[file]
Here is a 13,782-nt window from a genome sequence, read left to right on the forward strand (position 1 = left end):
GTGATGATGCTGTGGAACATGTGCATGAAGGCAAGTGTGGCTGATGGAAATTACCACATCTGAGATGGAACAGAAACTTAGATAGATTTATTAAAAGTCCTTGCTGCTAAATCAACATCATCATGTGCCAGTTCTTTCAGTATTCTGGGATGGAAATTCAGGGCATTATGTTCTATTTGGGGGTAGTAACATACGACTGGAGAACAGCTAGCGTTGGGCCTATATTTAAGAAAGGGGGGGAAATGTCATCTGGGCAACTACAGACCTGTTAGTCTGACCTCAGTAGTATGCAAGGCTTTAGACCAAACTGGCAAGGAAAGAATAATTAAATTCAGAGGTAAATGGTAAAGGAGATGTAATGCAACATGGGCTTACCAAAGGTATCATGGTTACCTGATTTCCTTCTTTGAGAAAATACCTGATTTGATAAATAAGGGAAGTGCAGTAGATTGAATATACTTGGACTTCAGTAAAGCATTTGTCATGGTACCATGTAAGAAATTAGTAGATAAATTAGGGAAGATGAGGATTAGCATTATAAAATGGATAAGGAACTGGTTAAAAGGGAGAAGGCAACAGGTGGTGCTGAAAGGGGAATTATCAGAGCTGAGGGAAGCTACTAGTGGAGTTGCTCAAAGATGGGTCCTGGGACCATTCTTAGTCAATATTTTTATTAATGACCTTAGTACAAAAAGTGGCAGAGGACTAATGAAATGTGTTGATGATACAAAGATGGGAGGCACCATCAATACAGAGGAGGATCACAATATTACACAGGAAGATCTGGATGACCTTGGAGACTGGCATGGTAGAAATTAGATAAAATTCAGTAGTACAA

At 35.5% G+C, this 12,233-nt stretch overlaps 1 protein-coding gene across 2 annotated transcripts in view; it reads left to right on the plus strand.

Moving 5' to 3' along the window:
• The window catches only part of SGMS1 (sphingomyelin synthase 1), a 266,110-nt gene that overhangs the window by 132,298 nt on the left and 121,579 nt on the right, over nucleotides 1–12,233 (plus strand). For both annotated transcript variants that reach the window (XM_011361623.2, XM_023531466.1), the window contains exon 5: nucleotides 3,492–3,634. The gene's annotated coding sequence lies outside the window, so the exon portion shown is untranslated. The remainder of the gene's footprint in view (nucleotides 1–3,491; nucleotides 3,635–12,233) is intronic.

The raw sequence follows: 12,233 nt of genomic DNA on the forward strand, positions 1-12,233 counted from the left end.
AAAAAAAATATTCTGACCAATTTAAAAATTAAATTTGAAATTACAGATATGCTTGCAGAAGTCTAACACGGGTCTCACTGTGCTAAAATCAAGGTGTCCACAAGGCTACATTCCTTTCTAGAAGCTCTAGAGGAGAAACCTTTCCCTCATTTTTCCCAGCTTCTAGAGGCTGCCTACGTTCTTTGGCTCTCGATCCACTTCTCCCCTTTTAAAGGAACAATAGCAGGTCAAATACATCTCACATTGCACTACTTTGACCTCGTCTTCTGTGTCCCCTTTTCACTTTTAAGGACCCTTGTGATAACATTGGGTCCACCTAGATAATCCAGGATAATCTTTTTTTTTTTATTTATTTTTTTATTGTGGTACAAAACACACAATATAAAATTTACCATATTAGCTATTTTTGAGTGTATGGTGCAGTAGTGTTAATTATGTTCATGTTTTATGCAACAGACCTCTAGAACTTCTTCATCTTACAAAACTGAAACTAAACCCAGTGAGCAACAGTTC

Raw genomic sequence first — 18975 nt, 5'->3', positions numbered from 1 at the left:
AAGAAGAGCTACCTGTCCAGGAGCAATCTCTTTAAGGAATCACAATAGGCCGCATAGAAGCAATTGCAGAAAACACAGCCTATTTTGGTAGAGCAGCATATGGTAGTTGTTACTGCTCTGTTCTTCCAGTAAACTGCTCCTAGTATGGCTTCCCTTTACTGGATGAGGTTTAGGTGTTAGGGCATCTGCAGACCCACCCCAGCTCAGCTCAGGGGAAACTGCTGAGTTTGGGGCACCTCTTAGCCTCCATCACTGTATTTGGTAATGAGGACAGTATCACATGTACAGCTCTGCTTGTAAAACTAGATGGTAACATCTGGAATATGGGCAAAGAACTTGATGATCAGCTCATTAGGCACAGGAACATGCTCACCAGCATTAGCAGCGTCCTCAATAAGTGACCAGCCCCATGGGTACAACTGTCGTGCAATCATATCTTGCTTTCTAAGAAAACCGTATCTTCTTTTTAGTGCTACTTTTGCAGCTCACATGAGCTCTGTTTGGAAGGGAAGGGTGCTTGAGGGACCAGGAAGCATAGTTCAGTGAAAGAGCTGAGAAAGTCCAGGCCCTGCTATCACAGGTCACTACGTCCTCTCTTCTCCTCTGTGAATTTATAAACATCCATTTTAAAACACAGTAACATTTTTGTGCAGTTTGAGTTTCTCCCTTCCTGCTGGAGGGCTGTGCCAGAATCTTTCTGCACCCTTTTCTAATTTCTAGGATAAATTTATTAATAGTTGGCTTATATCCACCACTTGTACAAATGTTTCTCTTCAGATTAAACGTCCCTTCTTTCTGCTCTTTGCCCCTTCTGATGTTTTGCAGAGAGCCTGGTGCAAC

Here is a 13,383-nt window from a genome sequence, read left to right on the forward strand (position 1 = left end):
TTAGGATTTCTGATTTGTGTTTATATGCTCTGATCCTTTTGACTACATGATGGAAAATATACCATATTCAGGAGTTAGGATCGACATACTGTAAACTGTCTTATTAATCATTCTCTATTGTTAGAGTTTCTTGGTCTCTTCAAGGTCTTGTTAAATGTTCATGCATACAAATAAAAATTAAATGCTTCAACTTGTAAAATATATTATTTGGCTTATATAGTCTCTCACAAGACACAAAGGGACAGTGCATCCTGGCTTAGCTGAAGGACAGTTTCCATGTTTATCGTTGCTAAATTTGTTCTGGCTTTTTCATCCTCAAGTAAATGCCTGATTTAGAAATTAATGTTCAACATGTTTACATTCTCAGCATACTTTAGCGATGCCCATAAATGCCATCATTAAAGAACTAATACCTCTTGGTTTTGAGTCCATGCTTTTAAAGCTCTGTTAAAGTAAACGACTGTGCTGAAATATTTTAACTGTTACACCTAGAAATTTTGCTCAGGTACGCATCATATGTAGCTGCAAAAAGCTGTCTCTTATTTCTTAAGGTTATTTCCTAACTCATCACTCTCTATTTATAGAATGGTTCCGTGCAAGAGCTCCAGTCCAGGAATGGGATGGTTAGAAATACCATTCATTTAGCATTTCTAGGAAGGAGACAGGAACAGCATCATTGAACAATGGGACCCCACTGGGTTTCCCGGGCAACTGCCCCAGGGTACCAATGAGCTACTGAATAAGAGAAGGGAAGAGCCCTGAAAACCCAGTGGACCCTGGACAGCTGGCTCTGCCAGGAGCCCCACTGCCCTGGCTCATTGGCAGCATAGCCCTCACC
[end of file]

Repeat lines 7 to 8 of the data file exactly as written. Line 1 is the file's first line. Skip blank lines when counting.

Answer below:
AAAAAAAATATTCTGACCAATTTAAAAATTAAATTTGAAATTACAGATATGCTTGCAGAAGTCTAACACGGGTCTCACTGTGCTAAAATCAAGGTGTCCACAAGGCTACATTCCTTTCTAGAAGCTCTAGAGGAGAAACCTTTCCCTCATTTTTCCCAGCTTCTAGAGGCTGCCTACGTTCTTTGGCTCTCGATCCACTTCTCCCCTTTTAAAGGAACAATAGCAGGTCAAATACATCTCACATTGCACTACTTTGACCTCGTCTTCTGTGTCCCCTTTTCACTTTTAAGGACCCTTGTGATAACATTGGGTCCACCTAGATAATCCAGGATAATCTTTTTTTTTTTATTTATTTTTTTATTGTGGTACAAAACACACAATATAAAATTTACCATATTAGCTATTTTTGAGTGTATGGTGCAGTAGTGTTAATTATGTTCATGTTTTATGCAACAGACCTCTAGAACTTCTTCATCTTACAAAACTGAAACTAAACCCAGTGAGCAACAGTTC

Raw genomic sequence first — 18975 nt, 5'->3', positions numbered from 1 at the left: